Saturday, 31 March 2012

In my final year at primary I got to sit a lot of practise papers. My parents were called into the school because although I was top of the class I was under performing in the tests. I was answering the questions too slowly. I felt I had to answer each question before I moved on, despite being told I had 30 seconds per Q.

When I "failed" the 11th plus I felt sad. When the head showed me my result on a print out and told me that had I been a boy I would have gone I felt sadder. He said he could intervene but felt I would do better being at the top of a set rather than the bottom. In a way he was right but to this day I still feel inferior.

Looking at a Dyslexia report the other day I think I probably have some form of it. When it came to transition from state primary to state secondary with my own children - at the last minute I sent them to a private school. Their self-confidence increased as did their aspirations and their results. I didn't want them to slip through the net the way I did
By Anonymous on This blog on 27/03/12

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I also don't remember taking the 11+ although I may have done. My parents went through a period of legal seperation and so we moved between their home towns a number of times. One town had already gone over to being fully comprehensive and the other still had the secondary/grammar school divide.

I started my secondary school life in a secondary modern, moved to a comprehensive school for a couple of years and then completed my last year at the secondary school. I remember being excited about moving up from junior school to the big school. My friends and I were mostly concerned about showing off our gymnastic skills and wondering whether our new PE teachers would be impressed.

The school was within walking distance. I do remember a girl near to us going to grammar school and having a nice uniform.At the time I didn't question why she was going to the grammar and I was not.Also, there was the safety of going where all your friends were.I vaguely remember feeling that the grammar school was for better off people and anyway my parents wouldn't have been able to afford the uniform or bus fares.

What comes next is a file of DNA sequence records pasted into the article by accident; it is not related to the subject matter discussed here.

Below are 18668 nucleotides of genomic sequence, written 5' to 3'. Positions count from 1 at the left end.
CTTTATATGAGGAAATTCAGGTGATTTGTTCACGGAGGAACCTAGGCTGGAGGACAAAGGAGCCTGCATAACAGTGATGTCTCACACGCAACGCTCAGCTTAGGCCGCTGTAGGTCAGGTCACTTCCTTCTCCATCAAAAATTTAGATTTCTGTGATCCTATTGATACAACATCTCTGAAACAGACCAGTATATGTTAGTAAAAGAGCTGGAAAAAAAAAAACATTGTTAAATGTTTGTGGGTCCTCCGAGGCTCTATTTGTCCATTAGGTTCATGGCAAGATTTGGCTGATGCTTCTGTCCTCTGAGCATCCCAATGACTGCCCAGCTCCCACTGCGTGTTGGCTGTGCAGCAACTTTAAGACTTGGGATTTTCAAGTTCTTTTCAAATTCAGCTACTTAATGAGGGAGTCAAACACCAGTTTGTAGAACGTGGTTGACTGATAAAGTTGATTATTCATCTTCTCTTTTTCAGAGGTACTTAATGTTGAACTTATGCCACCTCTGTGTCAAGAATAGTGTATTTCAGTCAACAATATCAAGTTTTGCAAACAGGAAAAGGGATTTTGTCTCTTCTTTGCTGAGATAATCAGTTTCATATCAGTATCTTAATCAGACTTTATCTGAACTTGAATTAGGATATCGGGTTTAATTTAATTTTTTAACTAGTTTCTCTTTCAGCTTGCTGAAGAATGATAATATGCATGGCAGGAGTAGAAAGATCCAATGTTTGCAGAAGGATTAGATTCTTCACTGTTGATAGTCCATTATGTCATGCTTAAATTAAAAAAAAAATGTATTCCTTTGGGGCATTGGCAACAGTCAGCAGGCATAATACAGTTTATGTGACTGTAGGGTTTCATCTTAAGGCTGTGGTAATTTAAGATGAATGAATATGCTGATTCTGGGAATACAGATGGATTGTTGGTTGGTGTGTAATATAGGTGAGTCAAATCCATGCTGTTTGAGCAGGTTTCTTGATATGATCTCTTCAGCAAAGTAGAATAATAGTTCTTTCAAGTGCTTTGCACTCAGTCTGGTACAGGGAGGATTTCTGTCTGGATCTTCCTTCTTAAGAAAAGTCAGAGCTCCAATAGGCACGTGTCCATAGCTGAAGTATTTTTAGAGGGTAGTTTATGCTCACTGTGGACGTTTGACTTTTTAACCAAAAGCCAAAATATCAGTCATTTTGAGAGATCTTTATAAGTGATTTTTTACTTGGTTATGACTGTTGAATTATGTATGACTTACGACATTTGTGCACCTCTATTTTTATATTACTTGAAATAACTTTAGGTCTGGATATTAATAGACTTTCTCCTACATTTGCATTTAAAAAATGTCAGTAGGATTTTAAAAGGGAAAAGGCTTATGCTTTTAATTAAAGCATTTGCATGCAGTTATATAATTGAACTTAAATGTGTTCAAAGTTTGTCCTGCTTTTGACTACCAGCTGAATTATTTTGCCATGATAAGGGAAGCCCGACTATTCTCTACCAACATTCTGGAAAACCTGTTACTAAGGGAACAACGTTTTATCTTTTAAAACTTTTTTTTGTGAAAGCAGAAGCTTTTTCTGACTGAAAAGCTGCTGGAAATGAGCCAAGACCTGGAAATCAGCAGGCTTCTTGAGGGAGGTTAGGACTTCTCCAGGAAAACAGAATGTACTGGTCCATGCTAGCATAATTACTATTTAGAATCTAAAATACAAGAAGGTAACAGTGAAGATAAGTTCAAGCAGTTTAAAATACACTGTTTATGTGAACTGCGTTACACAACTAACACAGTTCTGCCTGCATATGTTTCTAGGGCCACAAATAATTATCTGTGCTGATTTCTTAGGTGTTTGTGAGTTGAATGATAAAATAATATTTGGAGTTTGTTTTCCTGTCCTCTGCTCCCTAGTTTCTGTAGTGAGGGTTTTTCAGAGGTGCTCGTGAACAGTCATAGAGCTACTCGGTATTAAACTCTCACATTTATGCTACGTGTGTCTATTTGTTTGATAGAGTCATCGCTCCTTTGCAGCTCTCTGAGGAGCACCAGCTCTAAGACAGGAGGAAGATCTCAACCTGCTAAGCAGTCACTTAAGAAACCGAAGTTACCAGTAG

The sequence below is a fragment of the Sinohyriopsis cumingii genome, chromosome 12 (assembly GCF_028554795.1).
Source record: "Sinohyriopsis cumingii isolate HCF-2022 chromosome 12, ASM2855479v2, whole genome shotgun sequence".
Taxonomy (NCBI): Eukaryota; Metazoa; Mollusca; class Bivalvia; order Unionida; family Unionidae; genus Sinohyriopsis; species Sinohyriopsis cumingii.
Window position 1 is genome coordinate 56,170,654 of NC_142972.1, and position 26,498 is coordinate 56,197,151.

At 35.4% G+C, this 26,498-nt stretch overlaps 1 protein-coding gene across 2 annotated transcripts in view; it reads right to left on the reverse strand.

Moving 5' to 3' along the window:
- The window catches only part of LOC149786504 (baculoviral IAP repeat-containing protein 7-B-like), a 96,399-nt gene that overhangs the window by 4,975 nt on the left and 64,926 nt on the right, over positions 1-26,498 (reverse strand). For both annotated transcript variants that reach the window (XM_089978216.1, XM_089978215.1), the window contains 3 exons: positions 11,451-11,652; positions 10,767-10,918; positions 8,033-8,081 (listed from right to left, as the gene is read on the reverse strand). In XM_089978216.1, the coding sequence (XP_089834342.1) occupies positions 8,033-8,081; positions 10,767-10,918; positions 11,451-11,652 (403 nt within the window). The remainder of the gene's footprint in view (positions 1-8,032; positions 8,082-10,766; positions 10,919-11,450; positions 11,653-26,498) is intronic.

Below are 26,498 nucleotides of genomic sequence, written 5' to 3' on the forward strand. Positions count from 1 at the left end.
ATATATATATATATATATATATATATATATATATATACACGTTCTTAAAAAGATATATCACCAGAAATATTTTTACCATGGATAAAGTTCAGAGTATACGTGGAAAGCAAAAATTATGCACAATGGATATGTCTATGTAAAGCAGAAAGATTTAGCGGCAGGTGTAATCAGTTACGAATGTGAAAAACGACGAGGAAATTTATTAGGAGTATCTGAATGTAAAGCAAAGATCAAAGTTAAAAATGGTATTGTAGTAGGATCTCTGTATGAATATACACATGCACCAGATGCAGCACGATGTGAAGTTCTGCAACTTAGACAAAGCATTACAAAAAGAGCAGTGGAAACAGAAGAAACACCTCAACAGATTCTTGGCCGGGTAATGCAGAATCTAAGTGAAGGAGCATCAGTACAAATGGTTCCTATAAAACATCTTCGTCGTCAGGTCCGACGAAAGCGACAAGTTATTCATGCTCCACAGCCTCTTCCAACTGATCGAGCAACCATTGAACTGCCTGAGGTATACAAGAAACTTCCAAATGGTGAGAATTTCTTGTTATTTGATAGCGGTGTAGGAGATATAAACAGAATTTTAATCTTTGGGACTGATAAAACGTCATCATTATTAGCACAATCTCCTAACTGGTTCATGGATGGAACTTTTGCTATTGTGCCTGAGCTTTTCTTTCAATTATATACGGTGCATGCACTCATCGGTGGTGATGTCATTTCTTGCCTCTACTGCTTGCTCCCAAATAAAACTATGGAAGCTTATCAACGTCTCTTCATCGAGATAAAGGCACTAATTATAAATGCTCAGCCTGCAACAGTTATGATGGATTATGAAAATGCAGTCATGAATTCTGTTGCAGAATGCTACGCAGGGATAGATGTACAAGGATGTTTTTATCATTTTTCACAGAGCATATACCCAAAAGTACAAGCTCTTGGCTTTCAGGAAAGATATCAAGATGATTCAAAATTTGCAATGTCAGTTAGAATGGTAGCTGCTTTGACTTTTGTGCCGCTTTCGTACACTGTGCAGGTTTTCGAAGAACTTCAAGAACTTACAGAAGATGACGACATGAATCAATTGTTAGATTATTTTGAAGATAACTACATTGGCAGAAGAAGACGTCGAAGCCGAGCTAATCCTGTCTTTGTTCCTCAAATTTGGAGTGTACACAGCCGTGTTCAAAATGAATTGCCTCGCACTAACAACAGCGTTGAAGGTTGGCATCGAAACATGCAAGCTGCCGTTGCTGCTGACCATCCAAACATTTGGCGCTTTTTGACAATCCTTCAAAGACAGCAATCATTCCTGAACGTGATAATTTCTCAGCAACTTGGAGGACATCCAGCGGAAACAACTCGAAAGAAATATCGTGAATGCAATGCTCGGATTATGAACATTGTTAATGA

However, I don't know why I remember feeling this as the secondary had a uniform too, of sorts.Grey skirt, blue jumper or cardigan but not a blazer.The secondary wasn't co-ed as there was a boys school close by.

I don't remember that I enjoyed my time there but I wasn't especially miserable either. I have very little recollection of lessons except reading Lorna Doone in English class and the domestic science department having a mocked up dining/living room where pupils learned to make and serve meals and be proper little domestic goddesses.  Getting the chance to do that was supposed to be a privilege. In my last year at school we had to choose whether we wanted to go in the class that lead us onto a nursing career or a class for those interested in office/secretarial work. The two other streams were for the least able pupils.I neither wanted to be a nurse (we had been shown around the local hospital to see tape worms in jars etc) or work in an office.I suppose I must have plumped for the office option as I remember sitting at a desk with a typewriter.

I left school in 1967 at the tender age of 15years and 3months without any qualifications and got a job as an office junior.  As a young mother in my early twenties I studied with the Open University. Thank God for Jenny Lee!

By Oddie Park on This blog on 27/03/12

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Sunday, 25 March 2012

I moved to a junior school in the south of England in 1964 from Scotland and joined the last two terms. I had already been to 4 different schools before so was used to being the new girl. Nothing prepared me for what was to come.